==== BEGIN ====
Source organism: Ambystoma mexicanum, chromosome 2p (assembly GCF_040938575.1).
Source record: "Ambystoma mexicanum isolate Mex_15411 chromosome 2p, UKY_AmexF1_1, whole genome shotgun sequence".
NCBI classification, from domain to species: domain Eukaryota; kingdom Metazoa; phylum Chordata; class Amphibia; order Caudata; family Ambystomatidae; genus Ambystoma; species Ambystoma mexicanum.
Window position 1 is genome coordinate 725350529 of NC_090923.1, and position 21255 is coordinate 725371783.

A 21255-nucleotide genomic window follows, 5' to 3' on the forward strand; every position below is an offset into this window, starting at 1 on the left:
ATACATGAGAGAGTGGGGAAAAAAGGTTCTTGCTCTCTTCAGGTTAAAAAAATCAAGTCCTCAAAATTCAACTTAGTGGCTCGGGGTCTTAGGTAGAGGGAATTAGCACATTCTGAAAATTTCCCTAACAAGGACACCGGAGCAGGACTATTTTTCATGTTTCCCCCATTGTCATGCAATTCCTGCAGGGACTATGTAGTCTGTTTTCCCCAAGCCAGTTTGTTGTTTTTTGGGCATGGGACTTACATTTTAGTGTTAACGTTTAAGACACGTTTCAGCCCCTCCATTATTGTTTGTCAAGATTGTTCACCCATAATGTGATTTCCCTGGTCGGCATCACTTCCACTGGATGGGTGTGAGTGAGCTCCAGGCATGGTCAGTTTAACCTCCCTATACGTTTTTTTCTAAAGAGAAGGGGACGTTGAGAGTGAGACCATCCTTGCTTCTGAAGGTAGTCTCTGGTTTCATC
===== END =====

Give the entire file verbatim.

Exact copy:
Source organism: Ambystoma mexicanum, chromosome 2p (assembly GCF_040938575.1).
Source record: "Ambystoma mexicanum isolate Mex_15411 chromosome 2p, UKY_AmexF1_1, whole genome shotgun sequence".
NCBI classification, from domain to species: domain Eukaryota; kingdom Metazoa; phylum Chordata; class Amphibia; order Caudata; family Ambystomatidae; genus Ambystoma; species Ambystoma mexicanum.
Window position 1 is genome coordinate 725350529 of NC_090923.1, and position 21255 is coordinate 725371783.

A 21255-nucleotide genomic window follows, 5' to 3' on the forward strand; every position below is an offset into this window, starting at 1 on the left:
ATACATGAGAGAGTGGGGAAAAAAGGTTCTTGCTCTCTTCAGGTTAAAAAAATCAAGTCCTCAAAATTCAACTTAGTGGCTCGGGGTCTTAGGTAGAGGGAATTAGCACATTCTGAAAATTTCCCTAACAAGGACACCGGAGCAGGACTATTTTTCATGTTTCCCCCATTGTCATGCAATTCCTGCAGGGACTATGTAGTCTGTTTTCCCCAAGCCAGTTTGTTGTTTTTTGGGCATGGGACTTACATTTTAGTGTTAACGTTTAAGACACGTTTCAGCCCCTCCATTATTGTTTGTCAAGATTGTTCACCCATAATGTGATTTCCCTGGTCGGCATCACTTCCACTGGATGGGTGTGAGTGAGCTCCAGGCATGGTCAGTTTAACCTCCCTATACGTTTTTTTCTAAAGAGAAGGGGACGTTGAGAGTGAGACCATCCTTGCTTCTGAAGGTAGTCTCTGGTTTCATC